Narendra Modi is the first Indian Prime Minister to visit Canada since Indira Ghandi. For much of the intervening period, relations were sticky because of that unfortunate business of India using Canadian technology to manufacture nuclear weapons. At the same time, India’s growth was held back by poor economic policies and widespread corruption, much of it soaked in socialist cant.

Those lousy policies also go back to Mrs. Ghandi. Mr. Modi is rightly seen as a breath of fresh air, even if he inevitably has to play the hypocritical game of global realpolitik.

The alleged landmark deal of Mr. Modi’s visit is India’s $350 million purchase of Saskatchewan uranium. This both symbolically buries the bomb issue, and enables Mr. Modi to trumpet his country’s commitment to “sustainable development,” even as SD is increasingly exposed for the unworkable non-concept that it is.

The notion first emerged at the 1972 UN conference on the environment in Stockholm. Conceived by British intellectual Barbara Ward, who thought the Industrial Revolution had been a mistake, SD’s conceit was that poor nations had to grow while avoiding free markets and fossil fuels.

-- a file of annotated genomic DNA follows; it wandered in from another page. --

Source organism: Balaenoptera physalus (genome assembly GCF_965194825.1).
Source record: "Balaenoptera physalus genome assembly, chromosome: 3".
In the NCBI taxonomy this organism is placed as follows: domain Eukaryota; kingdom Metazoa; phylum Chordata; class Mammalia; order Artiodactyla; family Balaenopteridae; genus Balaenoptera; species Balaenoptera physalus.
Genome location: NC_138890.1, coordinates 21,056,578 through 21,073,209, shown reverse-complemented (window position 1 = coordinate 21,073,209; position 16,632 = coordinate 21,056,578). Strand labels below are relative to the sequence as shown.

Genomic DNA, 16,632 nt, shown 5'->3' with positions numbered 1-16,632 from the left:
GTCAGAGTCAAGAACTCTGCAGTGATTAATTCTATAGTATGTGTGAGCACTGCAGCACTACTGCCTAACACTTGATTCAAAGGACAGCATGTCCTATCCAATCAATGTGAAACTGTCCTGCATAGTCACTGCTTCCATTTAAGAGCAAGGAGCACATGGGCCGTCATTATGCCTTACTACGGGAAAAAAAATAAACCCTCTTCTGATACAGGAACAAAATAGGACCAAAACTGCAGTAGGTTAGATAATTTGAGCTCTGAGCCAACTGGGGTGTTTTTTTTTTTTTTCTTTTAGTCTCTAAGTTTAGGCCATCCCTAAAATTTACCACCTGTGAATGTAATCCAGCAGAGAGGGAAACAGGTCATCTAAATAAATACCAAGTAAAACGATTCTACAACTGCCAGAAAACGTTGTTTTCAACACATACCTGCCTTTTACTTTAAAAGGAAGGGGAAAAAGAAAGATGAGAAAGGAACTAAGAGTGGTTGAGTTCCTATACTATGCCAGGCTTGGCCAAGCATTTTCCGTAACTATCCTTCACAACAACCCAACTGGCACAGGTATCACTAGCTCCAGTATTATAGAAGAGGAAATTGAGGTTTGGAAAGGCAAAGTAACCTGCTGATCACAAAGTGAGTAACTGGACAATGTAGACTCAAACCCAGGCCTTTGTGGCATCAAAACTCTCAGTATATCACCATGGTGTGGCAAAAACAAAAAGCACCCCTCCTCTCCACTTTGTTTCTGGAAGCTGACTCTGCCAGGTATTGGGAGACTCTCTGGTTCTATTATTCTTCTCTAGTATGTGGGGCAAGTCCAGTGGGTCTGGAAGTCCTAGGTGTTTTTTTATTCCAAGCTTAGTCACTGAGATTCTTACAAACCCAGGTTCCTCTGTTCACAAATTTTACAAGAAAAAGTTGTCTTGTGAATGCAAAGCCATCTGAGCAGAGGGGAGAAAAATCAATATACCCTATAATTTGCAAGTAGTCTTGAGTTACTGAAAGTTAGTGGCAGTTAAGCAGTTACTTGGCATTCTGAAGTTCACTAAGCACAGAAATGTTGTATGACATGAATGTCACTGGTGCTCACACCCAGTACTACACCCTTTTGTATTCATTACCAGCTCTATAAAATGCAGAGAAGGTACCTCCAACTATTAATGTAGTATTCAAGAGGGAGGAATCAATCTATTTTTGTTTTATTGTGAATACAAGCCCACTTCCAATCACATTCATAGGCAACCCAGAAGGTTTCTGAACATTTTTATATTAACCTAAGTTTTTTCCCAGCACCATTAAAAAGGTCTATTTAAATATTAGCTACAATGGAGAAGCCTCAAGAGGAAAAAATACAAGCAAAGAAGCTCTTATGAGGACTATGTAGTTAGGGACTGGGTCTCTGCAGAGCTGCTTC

Mrs. Gandhi gave the keynote speech in Stockholm. She blamed the profit motive for wrecking the environment and keeping people poor. Mr. Modi is clearly of a more market-friendly orientation, even as he continues to pay lip service to sustainability. Indeed, he suggested that the uranium deal was part of “saving the world” from the climate change. With respect, India’s role in such salvation comes on a pretty small scale.

India currently derives less than 4% of its electricity from nuclear energy, and although it has announced bold plans to expand this to 25% by 2050, 2050 is a long way off. For the immediate future, India has announced that it will double its coal use by 2020, in the process overtaking the U.S. as the world’s second largest coal consumer after China.

The International Energy Agency predicts that global coal demand, along with that of oil and gas, will still be rising in 2040, when fossil fuels will account for three-quarters of energy use. Asia in particular is destined for an enormous burst of coal investment. A great deal of the funding will likely come from the new Asian Infrastructure Investment Bank, AIIB, an initiative promoted by China in the face of staunch U.S. opposition.